Home News Portuguese car parts manufacturers resume production as COVID-19 spread slows

Portuguese car parts manufacturers resume production as COVID-19 spread slows

Published on 20/04/2020

Portuguese car component manufacturers, among the country’s top exporters, are calling thousands of employees back to work even before a nationwide COVID-19 lockdown is lifted as Europe’s automotive sector resumes production.

Companies like Bosch, Continental Mabor, and Volkswagen’s Autoeuropa plant suspended production in March as demand slumped, non-essential businesses were instructed to close and workers stayed at home to care for children after schools closed across the country on March 16.

But with carmakers like Toyota and Volkswagen announcing they will restart production in Europe in this week, the export-oriented industry is tiptoeing back to work, even as parliament voted on Thursday to extend the state of emergency in place since March 18 to May 2.

Automaker Bosch, which exports 90% of its output from Portugal to over 50 countries and employs around 5,000 people, has restarted production at all three of its facilities, albeit with just 30% of workers present at its smallest operation in Ovar, a northern municipality badly hit by the outbreak.

Continental Mabor, a tire manufacturing factory also among the country’s biggest exporters, re-opened its production lines on Tuesday, with its 2,300 staff taking turns to work in 15-day rotations.

Volkswagen’s Autoeuropa plant, the country’s top exporter in 2019 employing nearly 6,000 staff, is resuming production in a similar shift pattern on April 27, the company announced on Wednesday, after a month of suspension.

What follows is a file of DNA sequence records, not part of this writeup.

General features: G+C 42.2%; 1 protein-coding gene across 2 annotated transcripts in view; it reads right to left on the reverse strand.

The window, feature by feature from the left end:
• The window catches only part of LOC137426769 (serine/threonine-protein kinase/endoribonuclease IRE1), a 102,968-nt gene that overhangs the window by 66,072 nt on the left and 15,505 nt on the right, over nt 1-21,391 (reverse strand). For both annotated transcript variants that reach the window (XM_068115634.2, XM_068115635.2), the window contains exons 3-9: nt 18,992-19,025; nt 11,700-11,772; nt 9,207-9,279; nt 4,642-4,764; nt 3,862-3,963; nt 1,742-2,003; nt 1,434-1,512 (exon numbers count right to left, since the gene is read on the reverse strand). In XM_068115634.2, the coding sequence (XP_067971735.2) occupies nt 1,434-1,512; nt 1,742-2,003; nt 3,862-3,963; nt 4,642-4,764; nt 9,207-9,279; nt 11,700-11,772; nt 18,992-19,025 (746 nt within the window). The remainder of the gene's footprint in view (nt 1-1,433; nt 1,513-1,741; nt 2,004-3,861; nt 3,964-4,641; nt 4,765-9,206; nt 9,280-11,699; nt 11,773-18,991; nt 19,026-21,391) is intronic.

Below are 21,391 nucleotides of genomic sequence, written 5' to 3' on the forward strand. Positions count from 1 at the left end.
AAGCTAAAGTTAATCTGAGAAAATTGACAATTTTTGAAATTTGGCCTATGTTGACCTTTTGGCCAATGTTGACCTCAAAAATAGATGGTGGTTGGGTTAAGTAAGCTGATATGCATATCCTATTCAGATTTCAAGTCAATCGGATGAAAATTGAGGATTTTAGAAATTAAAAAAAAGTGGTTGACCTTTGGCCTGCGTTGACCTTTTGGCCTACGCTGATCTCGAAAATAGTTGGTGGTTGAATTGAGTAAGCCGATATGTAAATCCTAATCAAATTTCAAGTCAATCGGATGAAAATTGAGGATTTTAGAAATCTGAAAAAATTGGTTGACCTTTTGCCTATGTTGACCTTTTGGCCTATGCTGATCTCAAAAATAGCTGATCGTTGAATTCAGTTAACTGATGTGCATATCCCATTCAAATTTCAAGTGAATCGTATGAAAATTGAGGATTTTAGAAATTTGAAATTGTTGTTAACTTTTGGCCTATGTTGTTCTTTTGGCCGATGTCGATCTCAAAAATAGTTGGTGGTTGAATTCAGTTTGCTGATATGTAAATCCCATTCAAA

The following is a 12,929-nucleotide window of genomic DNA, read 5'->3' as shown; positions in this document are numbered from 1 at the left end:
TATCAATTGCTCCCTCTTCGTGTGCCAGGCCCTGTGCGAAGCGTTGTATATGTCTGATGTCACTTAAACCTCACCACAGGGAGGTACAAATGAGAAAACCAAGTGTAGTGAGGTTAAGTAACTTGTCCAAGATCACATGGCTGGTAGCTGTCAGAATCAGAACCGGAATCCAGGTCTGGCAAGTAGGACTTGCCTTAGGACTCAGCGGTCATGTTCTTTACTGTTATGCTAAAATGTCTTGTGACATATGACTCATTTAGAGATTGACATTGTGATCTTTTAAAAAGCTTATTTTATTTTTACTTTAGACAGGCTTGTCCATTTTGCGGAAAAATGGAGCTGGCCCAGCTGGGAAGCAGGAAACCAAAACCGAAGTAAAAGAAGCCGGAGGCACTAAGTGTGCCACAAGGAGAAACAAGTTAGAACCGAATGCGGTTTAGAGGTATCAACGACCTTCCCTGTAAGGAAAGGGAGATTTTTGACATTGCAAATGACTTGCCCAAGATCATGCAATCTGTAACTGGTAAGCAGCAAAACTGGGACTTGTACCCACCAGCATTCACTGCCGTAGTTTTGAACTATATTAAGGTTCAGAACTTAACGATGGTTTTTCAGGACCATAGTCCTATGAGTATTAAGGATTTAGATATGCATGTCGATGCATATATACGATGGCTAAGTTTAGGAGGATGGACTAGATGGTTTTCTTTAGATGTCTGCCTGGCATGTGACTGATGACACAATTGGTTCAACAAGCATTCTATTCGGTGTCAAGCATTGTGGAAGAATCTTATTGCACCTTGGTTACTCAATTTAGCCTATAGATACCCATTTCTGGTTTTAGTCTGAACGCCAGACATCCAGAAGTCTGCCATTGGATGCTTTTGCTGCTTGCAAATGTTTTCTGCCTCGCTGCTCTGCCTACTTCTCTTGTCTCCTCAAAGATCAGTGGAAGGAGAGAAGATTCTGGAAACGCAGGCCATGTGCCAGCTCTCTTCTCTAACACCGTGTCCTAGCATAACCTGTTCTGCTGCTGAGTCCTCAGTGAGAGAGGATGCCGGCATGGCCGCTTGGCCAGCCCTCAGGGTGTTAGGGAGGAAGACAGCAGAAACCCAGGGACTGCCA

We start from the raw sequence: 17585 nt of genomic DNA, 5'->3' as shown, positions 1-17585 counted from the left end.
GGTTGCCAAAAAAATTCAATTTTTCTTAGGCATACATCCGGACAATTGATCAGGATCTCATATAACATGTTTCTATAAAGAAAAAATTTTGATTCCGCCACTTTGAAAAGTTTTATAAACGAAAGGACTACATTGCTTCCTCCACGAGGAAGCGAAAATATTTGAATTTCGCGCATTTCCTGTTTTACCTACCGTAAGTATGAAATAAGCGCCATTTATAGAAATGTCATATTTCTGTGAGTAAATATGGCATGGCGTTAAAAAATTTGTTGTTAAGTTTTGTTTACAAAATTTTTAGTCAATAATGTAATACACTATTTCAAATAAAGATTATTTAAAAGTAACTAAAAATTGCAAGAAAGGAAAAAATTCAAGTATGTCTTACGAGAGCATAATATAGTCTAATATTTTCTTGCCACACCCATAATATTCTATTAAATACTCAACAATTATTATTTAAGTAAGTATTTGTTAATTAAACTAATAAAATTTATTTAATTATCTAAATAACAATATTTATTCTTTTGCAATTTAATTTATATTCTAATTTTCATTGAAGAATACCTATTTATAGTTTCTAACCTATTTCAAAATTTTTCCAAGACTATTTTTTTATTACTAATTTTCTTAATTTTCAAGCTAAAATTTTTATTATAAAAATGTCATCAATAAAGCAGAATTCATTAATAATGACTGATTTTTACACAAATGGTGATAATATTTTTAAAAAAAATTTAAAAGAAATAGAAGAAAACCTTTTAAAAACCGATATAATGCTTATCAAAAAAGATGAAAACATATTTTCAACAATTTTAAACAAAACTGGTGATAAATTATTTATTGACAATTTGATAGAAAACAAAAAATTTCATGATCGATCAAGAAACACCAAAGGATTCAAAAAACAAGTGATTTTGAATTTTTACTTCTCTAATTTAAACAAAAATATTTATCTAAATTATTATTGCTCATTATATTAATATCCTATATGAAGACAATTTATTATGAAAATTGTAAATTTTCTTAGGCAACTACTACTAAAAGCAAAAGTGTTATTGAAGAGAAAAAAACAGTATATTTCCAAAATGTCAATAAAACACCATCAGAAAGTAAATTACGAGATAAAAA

“Clients are slowly restarting production in Europe, and they need parts – so companies are stepping in,” secretary-general of the Association for Producers for the Automobile Industry, Adao Ferreira, told press.

A total of 930,000 workers have been temporarily laid off across the country which has so far reported just over 20,000 confirmed cases.

“Employees are a little apprehensive about it,” Joao Reis, a worker at Autoeuropa, revealed. “There’s pressure to get the economy going again, and we know our jobs could be at risk if the company stayed on hold – but we don’t know yet whether the pandemic is really slowing, and that makes some of us nervous.”

Autoeuropa is taking extensive measures to comply with safety regulations, including supplying masks and gloves, ensuring workers keep at safe distance and organising transport to and from the factory, Reis said.

The move represents the beginnings of a return to normality in the export-oriented economy forecast by the IMF to suffer an 8% drop in GDP as a result of the crisis.

Still, whether factories will remain open long-term is unclear. “Things are still very uncertain and measures are being revised daily,” Bosch spokesman Abilio Diz said, declining to comment further.

As the curve of new infections flattens, the new presidential decree extending the state of emergency by another 15 days opens the possibility of a gradual reopening of services, as long as data continue to show a slow in the spread of the virus.